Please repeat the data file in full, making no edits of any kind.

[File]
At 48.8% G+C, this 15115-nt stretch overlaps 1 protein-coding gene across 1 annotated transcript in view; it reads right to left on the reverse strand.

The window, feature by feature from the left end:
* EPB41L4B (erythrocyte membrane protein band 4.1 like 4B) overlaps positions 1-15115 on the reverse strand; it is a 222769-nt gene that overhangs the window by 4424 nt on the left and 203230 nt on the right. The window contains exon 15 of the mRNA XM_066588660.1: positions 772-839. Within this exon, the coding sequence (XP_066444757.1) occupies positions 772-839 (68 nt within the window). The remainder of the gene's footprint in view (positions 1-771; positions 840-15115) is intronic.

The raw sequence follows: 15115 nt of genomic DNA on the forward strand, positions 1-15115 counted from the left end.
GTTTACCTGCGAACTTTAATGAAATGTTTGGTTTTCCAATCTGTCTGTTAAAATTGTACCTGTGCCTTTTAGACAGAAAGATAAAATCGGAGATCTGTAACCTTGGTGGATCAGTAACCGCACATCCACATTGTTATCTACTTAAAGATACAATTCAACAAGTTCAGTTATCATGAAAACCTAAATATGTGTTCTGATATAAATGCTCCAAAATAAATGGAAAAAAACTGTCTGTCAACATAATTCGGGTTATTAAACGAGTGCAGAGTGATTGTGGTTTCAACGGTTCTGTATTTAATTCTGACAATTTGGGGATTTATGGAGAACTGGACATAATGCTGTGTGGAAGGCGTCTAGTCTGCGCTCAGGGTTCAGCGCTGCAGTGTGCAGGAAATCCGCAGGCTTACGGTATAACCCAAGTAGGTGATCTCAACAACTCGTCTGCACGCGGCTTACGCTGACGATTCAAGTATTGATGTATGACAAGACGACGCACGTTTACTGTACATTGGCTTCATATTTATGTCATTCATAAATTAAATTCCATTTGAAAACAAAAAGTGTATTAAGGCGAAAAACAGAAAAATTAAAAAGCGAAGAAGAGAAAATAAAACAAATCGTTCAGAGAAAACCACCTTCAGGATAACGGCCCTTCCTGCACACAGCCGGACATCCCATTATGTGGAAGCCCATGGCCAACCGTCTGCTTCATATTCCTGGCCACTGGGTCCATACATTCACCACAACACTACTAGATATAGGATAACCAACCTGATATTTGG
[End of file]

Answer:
At 48.8% G+C, this 15115-nt stretch overlaps 1 protein-coding gene across 1 annotated transcript in view; it reads right to left on the reverse strand.

The window, feature by feature from the left end:
* EPB41L4B (erythrocyte membrane protein band 4.1 like 4B) overlaps positions 1-15115 on the reverse strand; it is a 222769-nt gene that overhangs the window by 4424 nt on the left and 203230 nt on the right. The window contains exon 15 of the mRNA XM_066588660.1: positions 772-839. Within this exon, the coding sequence (XP_066444757.1) occupies positions 772-839 (68 nt within the window). The remainder of the gene's footprint in view (positions 1-771; positions 840-15115) is intronic.

The raw sequence follows: 15115 nt of genomic DNA on the forward strand, positions 1-15115 counted from the left end.
GTTTACCTGCGAACTTTAATGAAATGTTTGGTTTTCCAATCTGTCTGTTAAAATTGTACCTGTGCCTTTTAGACAGAAAGATAAAATCGGAGATCTGTAACCTTGGTGGATCAGTAACCGCACATCCACATTGTTATCTACTTAAAGATACAATTCAACAAGTTCAGTTATCATGAAAACCTAAATATGTGTTCTGATATAAATGCTCCAAAATAAATGGAAAAAAACTGTCTGTCAACATAATTCGGGTTATTAAACGAGTGCAGAGTGATTGTGGTTTCAACGGTTCTGTATTTAATTCTGACAATTTGGGGATTTATGGAGAACTGGACATAATGCTGTGTGGAAGGCGTCTAGTCTGCGCTCAGGGTTCAGCGCTGCAGTGTGCAGGAAATCCGCAGGCTTACGGTATAACCCAAGTAGGTGATCTCAACAACTCGTCTGCACGCGGCTTACGCTGACGATTCAAGTATTGATGTATGACAAGACGACGCACGTTTACTGTACATTGGCTTCATATTTATGTCATTCATAAATTAAATTCCATTTGAAAACAAAAAGTGTATTAAGGCGAAAAACAGAAAAATTAAAAAGCGAAGAAGAGAAAATAAAACAAATCGTTCAGAGAAAACCACCTTCAGGATAACGGCCCTTCCTGCACACAGCCGGACATCCCATTATGTGGAAGCCCATGGCCAACCGTCTGCTTCATATTCCTGGCCACTGGGTCCATACATTCACCACAACACTACTAGATATAGGATAACCAACCTGATATTTGG